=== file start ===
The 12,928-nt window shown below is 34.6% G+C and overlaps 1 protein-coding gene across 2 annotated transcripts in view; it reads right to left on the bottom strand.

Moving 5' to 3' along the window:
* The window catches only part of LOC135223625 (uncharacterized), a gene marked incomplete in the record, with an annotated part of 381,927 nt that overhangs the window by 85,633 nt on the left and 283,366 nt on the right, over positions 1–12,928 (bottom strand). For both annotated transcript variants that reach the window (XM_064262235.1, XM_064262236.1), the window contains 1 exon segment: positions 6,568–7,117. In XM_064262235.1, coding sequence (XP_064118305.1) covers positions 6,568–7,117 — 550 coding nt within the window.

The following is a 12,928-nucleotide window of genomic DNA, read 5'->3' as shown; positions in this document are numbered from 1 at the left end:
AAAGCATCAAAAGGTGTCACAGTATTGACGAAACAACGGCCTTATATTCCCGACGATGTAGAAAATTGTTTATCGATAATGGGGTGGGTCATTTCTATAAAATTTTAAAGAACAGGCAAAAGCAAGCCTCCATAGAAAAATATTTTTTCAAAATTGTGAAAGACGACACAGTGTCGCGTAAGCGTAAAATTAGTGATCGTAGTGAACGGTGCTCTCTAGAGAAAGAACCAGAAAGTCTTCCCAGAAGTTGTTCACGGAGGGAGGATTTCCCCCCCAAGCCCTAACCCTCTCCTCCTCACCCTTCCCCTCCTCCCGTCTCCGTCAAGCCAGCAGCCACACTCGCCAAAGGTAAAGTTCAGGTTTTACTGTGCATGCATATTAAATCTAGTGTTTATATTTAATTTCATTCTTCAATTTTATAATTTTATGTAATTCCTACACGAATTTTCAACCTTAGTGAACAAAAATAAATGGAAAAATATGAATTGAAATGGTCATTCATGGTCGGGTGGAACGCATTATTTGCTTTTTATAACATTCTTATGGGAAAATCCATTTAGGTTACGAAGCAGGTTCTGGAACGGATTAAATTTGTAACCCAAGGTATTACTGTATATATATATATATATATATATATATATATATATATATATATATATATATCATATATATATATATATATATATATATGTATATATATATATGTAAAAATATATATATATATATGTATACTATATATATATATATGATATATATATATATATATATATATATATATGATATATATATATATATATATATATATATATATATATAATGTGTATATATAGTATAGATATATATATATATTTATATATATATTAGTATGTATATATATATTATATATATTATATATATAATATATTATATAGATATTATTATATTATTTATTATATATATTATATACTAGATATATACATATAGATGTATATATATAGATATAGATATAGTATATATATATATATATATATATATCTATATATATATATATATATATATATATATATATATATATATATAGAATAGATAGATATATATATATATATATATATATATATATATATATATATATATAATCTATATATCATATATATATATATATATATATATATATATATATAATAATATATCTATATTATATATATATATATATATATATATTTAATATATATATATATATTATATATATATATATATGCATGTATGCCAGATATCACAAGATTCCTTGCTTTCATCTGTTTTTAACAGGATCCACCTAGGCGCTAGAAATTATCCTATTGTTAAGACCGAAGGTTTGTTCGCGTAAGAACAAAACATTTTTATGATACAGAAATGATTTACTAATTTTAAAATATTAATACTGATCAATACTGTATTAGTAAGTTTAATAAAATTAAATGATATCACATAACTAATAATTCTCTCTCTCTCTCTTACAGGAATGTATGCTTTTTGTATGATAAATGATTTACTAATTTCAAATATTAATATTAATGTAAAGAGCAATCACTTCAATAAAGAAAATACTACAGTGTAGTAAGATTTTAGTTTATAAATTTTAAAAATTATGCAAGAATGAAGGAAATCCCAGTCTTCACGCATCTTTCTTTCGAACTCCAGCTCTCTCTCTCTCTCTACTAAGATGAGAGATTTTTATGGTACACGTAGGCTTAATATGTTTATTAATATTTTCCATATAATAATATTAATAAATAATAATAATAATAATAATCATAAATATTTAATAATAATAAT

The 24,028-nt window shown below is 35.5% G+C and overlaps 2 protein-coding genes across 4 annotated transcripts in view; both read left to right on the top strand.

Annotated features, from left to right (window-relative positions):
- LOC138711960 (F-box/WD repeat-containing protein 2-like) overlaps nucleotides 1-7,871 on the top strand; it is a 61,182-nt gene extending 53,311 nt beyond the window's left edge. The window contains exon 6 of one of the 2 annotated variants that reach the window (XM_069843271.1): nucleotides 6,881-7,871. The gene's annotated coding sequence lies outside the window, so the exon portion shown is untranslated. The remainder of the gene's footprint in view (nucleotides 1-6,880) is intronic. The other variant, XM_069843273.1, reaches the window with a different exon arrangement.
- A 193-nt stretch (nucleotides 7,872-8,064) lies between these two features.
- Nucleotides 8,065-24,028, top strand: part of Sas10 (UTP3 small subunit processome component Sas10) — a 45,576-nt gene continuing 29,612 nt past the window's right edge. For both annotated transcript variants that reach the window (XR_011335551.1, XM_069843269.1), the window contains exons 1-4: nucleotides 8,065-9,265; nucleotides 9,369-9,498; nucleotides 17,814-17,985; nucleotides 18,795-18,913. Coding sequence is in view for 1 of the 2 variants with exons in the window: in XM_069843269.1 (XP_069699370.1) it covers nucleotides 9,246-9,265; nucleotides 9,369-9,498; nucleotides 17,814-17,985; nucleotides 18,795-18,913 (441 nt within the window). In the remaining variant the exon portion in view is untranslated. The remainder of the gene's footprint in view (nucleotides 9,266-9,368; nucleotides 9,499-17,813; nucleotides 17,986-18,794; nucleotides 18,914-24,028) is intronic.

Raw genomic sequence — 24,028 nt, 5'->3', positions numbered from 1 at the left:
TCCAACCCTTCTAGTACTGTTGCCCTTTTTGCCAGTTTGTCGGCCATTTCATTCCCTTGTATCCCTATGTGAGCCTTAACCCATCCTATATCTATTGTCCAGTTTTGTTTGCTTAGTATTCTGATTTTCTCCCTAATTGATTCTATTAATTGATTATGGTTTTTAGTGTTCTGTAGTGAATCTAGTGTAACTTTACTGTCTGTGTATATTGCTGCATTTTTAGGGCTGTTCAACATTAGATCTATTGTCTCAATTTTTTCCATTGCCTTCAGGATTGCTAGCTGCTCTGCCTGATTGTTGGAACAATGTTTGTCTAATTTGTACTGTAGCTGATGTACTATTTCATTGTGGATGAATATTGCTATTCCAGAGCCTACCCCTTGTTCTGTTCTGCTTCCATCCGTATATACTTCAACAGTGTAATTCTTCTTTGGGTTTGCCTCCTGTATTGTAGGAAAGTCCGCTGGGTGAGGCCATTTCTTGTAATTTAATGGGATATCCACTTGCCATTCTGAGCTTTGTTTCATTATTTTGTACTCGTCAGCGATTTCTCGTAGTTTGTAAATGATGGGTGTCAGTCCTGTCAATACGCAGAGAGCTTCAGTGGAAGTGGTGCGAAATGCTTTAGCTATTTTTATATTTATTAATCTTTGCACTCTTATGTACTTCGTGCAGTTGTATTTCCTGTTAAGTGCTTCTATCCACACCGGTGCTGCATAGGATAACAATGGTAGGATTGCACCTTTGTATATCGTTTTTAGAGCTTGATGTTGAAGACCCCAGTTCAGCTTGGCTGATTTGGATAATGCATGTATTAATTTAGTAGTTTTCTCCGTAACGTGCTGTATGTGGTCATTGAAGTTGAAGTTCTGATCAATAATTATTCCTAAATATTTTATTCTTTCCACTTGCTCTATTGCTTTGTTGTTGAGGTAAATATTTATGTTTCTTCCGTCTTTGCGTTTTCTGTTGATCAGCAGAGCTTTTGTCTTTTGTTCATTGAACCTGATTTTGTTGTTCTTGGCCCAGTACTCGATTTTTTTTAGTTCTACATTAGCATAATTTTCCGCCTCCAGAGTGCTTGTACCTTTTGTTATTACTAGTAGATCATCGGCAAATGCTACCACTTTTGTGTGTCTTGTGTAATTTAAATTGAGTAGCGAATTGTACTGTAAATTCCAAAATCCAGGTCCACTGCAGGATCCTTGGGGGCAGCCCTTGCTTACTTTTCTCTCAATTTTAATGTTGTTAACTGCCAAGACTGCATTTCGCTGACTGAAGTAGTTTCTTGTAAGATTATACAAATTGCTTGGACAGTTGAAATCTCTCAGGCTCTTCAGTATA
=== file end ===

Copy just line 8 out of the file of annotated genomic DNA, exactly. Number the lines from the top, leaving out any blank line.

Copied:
- LOC138711960 (F-box/WD repeat-containing protein 2-like) overlaps nucleotides 1-7,871 on the top strand; it is a 61,182-nt gene extending 53,311 nt beyond the window's left edge. The window contains exon 6 of one of the 2 annotated variants that reach the window (XM_069843271.1): nucleotides 6,881-7,871. The gene's annotated coding sequence lies outside the window, so the exon portion shown is untranslated. The remainder of the gene's footprint in view (nucleotides 1-6,880) is intronic. The other variant, XM_069843273.1, reaches the window with a different exon arrangement.